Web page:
Well there you have it folks. You just went through some of the paces I use to evaluate clients posture in a session. I do more than this but I want you to see that it is straight forward and common sense oriented. Any asymmetries noted (and they may surely add up and have consequence) are part of the big picture of your body’s stature and the framework for how your body functions or doesn’t function. They will tell the story of your body and why things are going awry. At bottom this could well be the explanation for hard to treat conditions that have been illusive to the medical and even alternative medical community. It may be hard to fathom nowadays but in many ways taking note of what a persons knee cap is doing is a window into the status of a hip joint dysfunction, without X-rays and MRIs.

Let me know what your findings are and if this helps to connect the dots between whatever your pain condition is and what your body is doing. Now if it looks pretty disturbing don’t jump off a cliff, just get ready to do some work to change it! Muscles move the bones. So if they are putting them in the wrong place the right physical input can put them in the right place, if not ideally, at least to the point of giving you the best possible functioning body so that you can enjoy your life.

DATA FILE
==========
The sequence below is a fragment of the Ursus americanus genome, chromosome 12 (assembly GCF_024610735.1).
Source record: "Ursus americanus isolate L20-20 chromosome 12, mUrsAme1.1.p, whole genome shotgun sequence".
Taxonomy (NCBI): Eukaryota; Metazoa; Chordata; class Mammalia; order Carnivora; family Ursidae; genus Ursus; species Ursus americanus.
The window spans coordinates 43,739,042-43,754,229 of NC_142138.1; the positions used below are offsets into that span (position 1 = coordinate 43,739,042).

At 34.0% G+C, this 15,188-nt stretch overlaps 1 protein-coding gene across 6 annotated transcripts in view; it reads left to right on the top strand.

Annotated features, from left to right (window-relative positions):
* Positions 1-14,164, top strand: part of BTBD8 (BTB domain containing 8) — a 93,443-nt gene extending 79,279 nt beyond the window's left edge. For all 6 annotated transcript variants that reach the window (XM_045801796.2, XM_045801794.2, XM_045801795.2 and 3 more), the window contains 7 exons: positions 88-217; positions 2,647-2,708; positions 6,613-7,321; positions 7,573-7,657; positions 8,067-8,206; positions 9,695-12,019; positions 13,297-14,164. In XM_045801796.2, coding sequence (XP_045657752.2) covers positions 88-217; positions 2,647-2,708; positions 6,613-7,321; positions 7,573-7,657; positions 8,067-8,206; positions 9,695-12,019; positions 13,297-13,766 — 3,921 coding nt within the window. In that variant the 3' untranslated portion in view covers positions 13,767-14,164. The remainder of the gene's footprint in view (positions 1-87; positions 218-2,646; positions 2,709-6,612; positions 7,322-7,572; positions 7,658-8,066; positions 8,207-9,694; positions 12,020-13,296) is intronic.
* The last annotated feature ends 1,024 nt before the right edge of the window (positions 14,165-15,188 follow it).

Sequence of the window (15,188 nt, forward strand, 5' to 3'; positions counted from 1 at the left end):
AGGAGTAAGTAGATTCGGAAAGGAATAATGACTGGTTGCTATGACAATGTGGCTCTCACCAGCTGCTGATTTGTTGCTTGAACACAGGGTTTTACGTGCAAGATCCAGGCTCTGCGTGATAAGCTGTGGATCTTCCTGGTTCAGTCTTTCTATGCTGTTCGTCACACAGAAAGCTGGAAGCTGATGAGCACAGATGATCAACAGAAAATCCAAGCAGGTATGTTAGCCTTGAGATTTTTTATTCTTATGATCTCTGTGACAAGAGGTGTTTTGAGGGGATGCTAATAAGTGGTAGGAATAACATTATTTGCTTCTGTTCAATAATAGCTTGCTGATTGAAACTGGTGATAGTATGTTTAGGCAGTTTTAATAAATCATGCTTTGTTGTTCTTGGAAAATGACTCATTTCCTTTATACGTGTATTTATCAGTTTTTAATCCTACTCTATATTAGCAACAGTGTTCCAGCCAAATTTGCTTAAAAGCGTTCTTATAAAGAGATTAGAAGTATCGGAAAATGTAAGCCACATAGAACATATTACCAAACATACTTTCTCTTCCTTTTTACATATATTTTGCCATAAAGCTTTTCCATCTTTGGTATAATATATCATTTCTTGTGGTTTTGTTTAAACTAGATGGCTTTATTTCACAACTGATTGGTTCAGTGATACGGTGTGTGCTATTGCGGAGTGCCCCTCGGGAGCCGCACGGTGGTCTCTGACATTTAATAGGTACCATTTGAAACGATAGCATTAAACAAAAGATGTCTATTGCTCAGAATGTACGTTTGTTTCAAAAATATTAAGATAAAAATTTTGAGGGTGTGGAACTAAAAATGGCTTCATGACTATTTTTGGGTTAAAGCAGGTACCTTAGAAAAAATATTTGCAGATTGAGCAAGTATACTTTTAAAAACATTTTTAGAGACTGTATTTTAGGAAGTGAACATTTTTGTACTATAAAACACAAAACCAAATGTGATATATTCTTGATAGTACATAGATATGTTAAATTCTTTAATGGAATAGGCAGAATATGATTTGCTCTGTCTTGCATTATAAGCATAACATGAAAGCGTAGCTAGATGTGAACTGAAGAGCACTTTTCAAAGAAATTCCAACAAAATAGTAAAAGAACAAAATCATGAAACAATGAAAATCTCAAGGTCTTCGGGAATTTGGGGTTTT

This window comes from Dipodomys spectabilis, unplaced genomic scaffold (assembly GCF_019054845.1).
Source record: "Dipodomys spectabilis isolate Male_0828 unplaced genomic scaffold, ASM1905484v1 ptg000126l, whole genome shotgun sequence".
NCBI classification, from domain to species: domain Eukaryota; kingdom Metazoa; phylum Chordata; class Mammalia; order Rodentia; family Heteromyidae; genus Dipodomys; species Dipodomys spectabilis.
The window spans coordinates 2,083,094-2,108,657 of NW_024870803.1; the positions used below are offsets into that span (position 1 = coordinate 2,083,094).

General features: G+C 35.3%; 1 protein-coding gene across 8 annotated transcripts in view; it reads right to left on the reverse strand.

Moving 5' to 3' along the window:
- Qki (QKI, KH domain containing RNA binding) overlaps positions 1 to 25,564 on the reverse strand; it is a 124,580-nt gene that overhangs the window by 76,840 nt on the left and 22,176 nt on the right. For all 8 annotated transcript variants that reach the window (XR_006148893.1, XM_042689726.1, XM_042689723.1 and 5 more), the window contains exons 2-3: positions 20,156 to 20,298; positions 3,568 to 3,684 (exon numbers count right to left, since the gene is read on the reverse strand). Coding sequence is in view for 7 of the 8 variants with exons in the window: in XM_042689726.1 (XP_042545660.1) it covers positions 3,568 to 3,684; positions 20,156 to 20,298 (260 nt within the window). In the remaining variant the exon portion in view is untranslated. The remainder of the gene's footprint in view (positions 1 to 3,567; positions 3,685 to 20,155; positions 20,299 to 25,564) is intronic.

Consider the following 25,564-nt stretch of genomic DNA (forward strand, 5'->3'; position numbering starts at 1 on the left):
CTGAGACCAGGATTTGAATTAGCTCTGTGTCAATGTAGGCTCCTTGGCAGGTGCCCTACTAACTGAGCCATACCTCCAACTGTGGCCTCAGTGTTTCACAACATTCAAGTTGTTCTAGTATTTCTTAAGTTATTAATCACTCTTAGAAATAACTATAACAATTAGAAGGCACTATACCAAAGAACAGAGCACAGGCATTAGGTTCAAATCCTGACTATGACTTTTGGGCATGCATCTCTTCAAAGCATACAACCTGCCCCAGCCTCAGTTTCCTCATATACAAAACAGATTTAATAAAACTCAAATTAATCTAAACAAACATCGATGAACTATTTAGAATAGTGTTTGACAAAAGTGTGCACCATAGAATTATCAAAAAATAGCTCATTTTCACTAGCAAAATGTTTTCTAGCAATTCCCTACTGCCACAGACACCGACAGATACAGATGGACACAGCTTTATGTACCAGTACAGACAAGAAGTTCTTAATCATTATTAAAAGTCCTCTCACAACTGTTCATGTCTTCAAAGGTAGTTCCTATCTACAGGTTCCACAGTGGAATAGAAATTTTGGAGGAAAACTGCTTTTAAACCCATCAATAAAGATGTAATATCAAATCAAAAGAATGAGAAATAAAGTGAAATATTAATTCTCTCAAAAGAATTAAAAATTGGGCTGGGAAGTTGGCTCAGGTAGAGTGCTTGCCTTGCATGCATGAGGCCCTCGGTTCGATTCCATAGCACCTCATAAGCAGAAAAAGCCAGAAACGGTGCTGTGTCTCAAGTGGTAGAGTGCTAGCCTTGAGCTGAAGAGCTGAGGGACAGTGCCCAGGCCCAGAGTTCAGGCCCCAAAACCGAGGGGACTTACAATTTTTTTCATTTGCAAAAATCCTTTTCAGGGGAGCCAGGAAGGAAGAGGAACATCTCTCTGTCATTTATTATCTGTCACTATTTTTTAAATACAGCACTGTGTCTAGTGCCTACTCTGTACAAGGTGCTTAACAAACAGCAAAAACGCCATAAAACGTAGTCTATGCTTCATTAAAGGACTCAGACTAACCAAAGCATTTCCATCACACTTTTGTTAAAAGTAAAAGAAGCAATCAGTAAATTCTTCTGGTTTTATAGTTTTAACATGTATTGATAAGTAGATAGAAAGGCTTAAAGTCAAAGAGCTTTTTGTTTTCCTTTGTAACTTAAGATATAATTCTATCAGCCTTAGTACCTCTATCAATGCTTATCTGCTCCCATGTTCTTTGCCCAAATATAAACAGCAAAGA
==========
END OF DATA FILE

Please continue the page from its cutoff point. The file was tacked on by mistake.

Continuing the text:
Stay tuned for more on posture as the source of many common pain conditions, limitations and effects on athletic performance.

Things Centenarians Have In Common August 16, 2013

Posted by jeffrooney in Aging.
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My friend Alexandra recently sent me notes from the studies of Mario Martinez about centenarians. This is a quick sketch of his research based on many interviews in different parts of the world. If you google him you will find his many resources. Below is a youtube interview with him that is about 20 minutes in length. An area I am presently exploring is the difference between simply aging and elderhood. There are many emerging resources on this topic that are encouraging. Let me know what you think when you look these over!